'At its current RRP of under £250 including VAT, free tape and inclusive remote control, the DCC730 is a superb budget mastering machine.... At this price, DCC is currently the only low cost option for high quality stereo mastering.'
'.... the recording quality is to all intents and purposes indistinguishable from DAT or CD. Indeed, if you're using the analogue input, you'll actually get a little more dynamic range than you would with a DAT machine.'
'.... for those looking for an affordable, high quality mastering system that maintains a high degree of compatibility with existing equipment, I have no hesitation in saying that the DCC730 represents an excellent way of spending £250.'
The verdict from the above publication gave 19 stars from a maximum of 20 based on the four criteria of sound, build, facilities and value.
'And let it be said that the DCC is very, very good.'
'.... the improved dynamics of the 18 bit system are again apparent.... certainly there's no feeling that this is CD's poor relation'
'.... the DCC deck really shines: it makes stunning recordings from analogue sources, such as radio tuners. Hooked to the superb Audiolab 8000T tuned in to a variety of Radio 3 concerts, it's capable of making recordings that sound just as good as the off-air signal.'
'The digital format ensures solid pitch stability, even with demanding solo instruments such as flute, violin or piano, and you can set levels conservatively for the loudest passages confident of no tape hiss even in quiet sections.'
'.... it's easy to forget you're listening to tape and not a silver disc.'
'Record digitally from CD and the deck sounds good....but of course, you're not going to get 18 bit resolution from such recordings, since the source material - the CD - is only 16 bit.... With this new deck Philips has moved on from the simple ability to tape CD's well. Whether you play the new 18 bit pre-recorded tapes or make recordings from analogue sources, the DCC has a role of its own.'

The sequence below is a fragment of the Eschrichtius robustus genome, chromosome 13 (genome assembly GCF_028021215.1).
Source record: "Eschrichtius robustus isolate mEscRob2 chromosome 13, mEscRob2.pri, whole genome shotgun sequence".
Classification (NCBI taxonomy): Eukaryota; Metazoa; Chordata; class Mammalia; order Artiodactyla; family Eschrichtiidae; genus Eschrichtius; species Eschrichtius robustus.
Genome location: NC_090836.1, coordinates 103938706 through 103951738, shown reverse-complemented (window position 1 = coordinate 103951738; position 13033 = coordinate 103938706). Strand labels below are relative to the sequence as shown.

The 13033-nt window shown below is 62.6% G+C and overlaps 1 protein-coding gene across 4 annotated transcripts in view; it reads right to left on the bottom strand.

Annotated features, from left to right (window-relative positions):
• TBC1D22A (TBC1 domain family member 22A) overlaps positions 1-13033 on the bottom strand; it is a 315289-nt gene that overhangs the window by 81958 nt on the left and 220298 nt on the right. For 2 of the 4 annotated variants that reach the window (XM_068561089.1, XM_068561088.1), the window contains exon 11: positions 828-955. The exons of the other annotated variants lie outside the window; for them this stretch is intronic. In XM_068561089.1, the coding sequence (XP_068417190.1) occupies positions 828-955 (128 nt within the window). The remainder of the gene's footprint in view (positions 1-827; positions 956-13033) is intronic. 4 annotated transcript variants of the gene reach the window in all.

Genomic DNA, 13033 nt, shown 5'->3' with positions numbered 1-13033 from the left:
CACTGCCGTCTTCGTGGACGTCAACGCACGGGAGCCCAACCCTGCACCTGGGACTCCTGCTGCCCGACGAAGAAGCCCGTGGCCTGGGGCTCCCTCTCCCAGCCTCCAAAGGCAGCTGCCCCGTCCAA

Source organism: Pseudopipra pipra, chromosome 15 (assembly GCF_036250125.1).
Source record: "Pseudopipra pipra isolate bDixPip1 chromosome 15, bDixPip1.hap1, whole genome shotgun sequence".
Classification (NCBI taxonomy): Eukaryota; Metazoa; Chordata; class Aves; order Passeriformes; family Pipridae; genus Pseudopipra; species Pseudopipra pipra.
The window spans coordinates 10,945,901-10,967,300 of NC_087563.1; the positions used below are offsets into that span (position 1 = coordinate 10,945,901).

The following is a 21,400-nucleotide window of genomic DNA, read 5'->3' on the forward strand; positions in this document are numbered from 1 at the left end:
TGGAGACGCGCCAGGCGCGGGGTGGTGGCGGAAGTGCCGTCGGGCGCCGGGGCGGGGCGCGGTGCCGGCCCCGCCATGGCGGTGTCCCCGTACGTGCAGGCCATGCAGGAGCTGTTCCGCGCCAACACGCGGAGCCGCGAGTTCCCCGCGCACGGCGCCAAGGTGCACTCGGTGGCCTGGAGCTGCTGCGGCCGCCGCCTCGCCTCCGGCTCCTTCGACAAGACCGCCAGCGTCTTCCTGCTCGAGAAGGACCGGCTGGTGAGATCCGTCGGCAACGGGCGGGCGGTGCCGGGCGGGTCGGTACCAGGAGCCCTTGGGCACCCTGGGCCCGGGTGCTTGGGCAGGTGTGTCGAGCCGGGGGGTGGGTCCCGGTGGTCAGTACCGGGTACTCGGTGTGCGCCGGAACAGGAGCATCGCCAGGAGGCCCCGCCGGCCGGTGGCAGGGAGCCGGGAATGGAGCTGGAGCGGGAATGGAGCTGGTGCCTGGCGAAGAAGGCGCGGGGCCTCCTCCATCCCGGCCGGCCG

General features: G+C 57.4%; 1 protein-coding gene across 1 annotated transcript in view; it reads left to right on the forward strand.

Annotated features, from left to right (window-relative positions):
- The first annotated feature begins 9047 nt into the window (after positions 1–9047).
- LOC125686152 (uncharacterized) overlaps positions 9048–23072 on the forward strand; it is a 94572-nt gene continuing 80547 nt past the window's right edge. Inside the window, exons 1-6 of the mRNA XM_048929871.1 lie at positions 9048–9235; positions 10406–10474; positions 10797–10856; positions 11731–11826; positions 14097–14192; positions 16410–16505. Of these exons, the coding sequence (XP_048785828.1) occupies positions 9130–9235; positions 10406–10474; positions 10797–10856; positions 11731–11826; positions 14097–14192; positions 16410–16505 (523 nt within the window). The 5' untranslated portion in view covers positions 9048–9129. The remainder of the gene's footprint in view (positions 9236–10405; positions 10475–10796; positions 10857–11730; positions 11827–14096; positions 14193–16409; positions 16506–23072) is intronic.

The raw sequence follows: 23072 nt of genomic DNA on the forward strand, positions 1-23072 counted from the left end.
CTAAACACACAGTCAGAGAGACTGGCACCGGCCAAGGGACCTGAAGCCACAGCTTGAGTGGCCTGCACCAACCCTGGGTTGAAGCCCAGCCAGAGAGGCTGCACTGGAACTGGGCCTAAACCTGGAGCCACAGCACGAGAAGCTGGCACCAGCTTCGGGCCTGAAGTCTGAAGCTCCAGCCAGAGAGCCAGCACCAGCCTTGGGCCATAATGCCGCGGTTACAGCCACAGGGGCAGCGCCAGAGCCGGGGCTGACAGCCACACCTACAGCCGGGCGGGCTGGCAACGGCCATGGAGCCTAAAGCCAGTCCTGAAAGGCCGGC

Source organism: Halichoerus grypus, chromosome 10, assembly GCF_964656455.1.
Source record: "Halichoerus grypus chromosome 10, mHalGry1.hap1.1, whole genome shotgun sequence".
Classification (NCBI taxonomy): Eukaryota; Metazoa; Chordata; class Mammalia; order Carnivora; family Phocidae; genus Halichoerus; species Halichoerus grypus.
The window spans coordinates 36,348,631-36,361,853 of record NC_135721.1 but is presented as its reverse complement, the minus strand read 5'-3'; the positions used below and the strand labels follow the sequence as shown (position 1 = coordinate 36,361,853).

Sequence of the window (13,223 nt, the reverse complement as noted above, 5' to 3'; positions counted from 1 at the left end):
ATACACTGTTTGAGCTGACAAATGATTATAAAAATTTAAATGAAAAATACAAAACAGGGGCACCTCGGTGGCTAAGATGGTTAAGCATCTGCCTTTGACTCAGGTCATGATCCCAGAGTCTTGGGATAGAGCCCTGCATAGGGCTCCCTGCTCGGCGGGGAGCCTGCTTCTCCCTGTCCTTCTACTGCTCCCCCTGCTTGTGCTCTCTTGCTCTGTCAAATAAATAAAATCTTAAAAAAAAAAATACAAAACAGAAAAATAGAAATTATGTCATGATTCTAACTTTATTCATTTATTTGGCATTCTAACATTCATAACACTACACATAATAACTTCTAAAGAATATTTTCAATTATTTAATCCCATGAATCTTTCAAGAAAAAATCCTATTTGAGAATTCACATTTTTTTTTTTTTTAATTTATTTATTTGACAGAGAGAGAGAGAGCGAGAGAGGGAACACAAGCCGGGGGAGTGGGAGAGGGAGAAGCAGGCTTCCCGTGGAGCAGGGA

'I've used a good quality DAT machine for years and am no stranger to the way digital tape can render analogue sound dry and antiseptic. But the Philips simply wouldn't entertain the possibility, giving a surprisingly warm and fulsome rendition. The bass was particularly well-rounded and lacked the sense of sterility so common with digital. There was no trace of hardness higher up the frequency range - the drum kit was crisply captured and ride cymbals showed neither imprecision nor hardness.'
'All in all, I was seriously impressed with the DCC.'
'The Mix' (DCC170 portable)
'Fortunately, Philips have included a digital output on the DCC, which really does expand its horizons significantly, especially if you're in the market for squeaky-clean samples, digital editing or just plain tape cloning.'
'All DCC recorders will accept a digital input at all three popular sample rates (32, 44.1 & 48khz ), which is good news for anyone who wants to transfer a DAT collection to DCC. DCC's ability to handle any sampling rate you can throw at it might even precipitate a glut of second-hand DAT machines!'
'So Philips have produced an 18 bit portable DCC for 250 quid. Sounds too good to be true doesn't it? Nevertheless it's here, and the lessons of of price and consumer willingness to invest in a new format have been well and truly learned by their marketing team. The major record companies have already given the format a vote of confidence with pre-recorded tapes.'
'.... you can't ignore the fact that this is a portable digital recorder at a previously unheard of price....'
'I invited several people to listen to both the [Sony] minidisc MZ-R2 and the DCC170. Digital transfers of recordings to both formats were played back, and blindfold listening tests were carried out using four different sized speakers in different environments. It has to be said that it was pretty close, but the DCC170 seemed to win the day. Words such as "spacey", "airy" and "more exciting" were used to describe the DCC170 sound, and the MZ-R2 did seem to lose some of the recordings ambience and presence. On smaller speakers, the detail of sparkling percussion appeared more defined on the DCC.... the stereo image was narrower and the bass fainter than the DCC'
'Last but not least, is the appealing ability of the DCC system to play existing analogue tapes.... the DCC brings out the best in any tape.'
'Hi-Fi Choice' (DCC170 Portable)
The comparative test from the above publication gave the DCC170 a maximum 5 stars for both sound quality and overall verdict against 3 for Sharps' MD-M11and 4 for Sony's MZ-R2 minidisc systems.
'.... If I wanted to bootleg an essential concert this [DCC170] is the one I would choose.'